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Paul Burg

World War II survivor uses street smarts to advance his lab supply company

August 9, 2004 | A version of this story appeared in Volume 82, Issue 32


Commuters who listen to National Public Radio on their way to work are used to hearing short sponsorship announcements from large charitable foundations and well-known corporations. For them, the new spot from "Spectrum Chemicals & Laboratory Products, a supplier of USP-, NF-, FCC-, and ACS-grade chemicals for research and production" must stand out as pretty different.

But Paul Burg, Spectrum's 71-year-old founder and chairman, has made a career of standing out from much larger competitors. Along the way, Burg created a sizable player in lab chemicals that he is now preparing for life on its own.

An immigrant from Eastern Europe, Burg likes to say that he survived both the Fascists and the Communists. He grew up in what is now Ukraine, living through World War II in a Jewish ghetto. After the war, Burg and his parents moved to Romania, where they found themselves under a Communist dictatorship. During his years there, Burg learned chemistry in Bucharest and married Rodica Cohen, a chemical engineer.

In 1963, Burg and his wife came to the U.S. as political refugees. They settled in Chicago, where Burg found work at the science materials firm Lapine Scientific, eventually becoming manager of its chemical department. Burg left Lapine in 1971 after watching two companies--Merck & Co. and the Baker & Adamson division of Allied Chemical--exit the lab chemicals business. "A void was created, and I, being trained in the ghetto, saw this opportunity and capitalized on it," he says.

Operating in the shadow of better established firms such as Fisher Scientific, J.T. Baker, and Sigma-Aldrich, Burg often resorted to unorthodox means to get Spectrum noticed. He bucked a fairly genteel system by advertising lab chemical price differences between Spectrum and its competitors. He has arranged to have Spectrum catalogs--first paper and later CDs--distributed with chemical buyers' guides such as ACS's Chemcyclopedia. And he has pursued the business of supplying USP-grade chemicals to the sometimes controversial compounding pharmacy market.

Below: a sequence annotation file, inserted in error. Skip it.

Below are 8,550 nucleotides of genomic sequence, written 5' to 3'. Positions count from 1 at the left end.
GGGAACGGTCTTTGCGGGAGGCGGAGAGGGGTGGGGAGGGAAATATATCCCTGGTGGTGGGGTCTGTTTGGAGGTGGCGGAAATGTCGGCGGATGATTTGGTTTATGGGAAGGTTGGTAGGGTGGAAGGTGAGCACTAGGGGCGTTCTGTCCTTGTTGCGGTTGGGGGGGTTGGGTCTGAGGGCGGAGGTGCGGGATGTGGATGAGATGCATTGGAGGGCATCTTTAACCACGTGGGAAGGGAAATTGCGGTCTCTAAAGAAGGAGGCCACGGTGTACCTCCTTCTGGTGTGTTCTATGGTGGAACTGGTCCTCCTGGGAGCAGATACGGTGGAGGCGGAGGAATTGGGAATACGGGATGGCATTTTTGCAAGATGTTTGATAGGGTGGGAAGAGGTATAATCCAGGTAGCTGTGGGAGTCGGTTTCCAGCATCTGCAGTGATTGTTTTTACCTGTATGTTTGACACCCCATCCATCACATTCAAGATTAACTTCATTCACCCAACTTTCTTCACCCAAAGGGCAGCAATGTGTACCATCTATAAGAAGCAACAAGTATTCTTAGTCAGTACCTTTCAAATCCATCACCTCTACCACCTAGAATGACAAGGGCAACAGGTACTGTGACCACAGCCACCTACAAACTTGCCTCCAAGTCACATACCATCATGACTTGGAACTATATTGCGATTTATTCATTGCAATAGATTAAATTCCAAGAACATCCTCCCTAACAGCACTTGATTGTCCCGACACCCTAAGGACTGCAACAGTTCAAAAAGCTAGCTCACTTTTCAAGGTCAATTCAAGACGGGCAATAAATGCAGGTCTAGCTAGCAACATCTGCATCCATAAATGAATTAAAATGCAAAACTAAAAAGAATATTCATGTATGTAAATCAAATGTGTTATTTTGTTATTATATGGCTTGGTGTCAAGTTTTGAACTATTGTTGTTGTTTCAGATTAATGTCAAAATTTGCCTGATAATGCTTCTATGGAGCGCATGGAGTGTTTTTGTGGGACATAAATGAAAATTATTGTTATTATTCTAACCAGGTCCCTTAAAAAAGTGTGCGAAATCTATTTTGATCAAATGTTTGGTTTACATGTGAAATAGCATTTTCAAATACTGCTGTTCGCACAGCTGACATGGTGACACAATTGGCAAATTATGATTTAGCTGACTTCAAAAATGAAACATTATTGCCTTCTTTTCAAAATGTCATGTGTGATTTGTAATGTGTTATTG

Today, with annual sales approaching $100 million, Spectrum itself is well established. The company runs four U.S. warehouse and manufacturing locations from headquarters in Gardena, Calif., and recently opened a facility in Shanghai. Its online catalog lists 15,000 chemicals, including an industry-leading 750 USP-grade items.

Still, Burg doesn't consider Spectrum a direct competitor to the big boys of laboratory supply. It is woman-owned--by Rodica--and a government-registered small business. "We are not at the very large accounts," Burg says. "We serve small to midsized companies, of which there are thousands, that find Spectrum's uniqueness and customer service extremely attractive."

Although he and his wife are still in charge, Burg is taking steps to position Spectrum for a future without them. Its president and Burg's heir-apparent is Elizabeth Ferguson-Brown, a chemist who has been with the firm for 16 years. Spectrum recently hired Larry Hilton, a veteran of companies such as Essex Chemical and Sterling Drug, as director of marketing. Burg predicts that he and Rodica will step back in a few years following an initial public offering of stock.

Burg is proud of Spectrum's new generation of executives, who are upgrading computer systems, bolstering customer service, and generally giving the firm a more corporate polish. "This company doesn't depend on me anymore," he says, belying the survivor's moxie he still exhibits.

Like other Eastern European immigrants he knows, Burg is both politically right of center and an advocate of the openness of expression that he believes the U.S. stands for. Burg's outspokenness and his entrepreneurship seem to come together in Spectrum's backing of NPR. "I believe NPR is an institution that we as citizens of a free country should be proud of. The fact that you can debate certain ideologies or beliefs on the radio is very much appreciated," he says, adding that he wishes the tone of the radio network were not quite so liberal.

At the same time, Burg figures that many of the university and drug company scientists who buy laboratory chemicals are NPR listeners. Although the promotional spots began only in May, Hilton says Spectrum has already received numerous phone calls from people commending it on the sponsorship. The spots are running on the East Coast now and will be expanding to the Chicago area and the West Coast soon, Hilton adds.

In addition to his corporate responsibilities, Burg is active in Jewish causes. "I suffered half my life from being Jewish," he explains. He and his wife were in Israel last month to inaugurate the new Rodica & Paul Burg Analytical Chemistry Laboratory at the Israel Institute of Technology, also called the Technion.

Burg is a fitness buff who considers one of his main accomplishments the completion of a three-hour marathon while in the 50-plus age bracket. "I did it by imagining that the Fascists and the Communists were running after me," he says.



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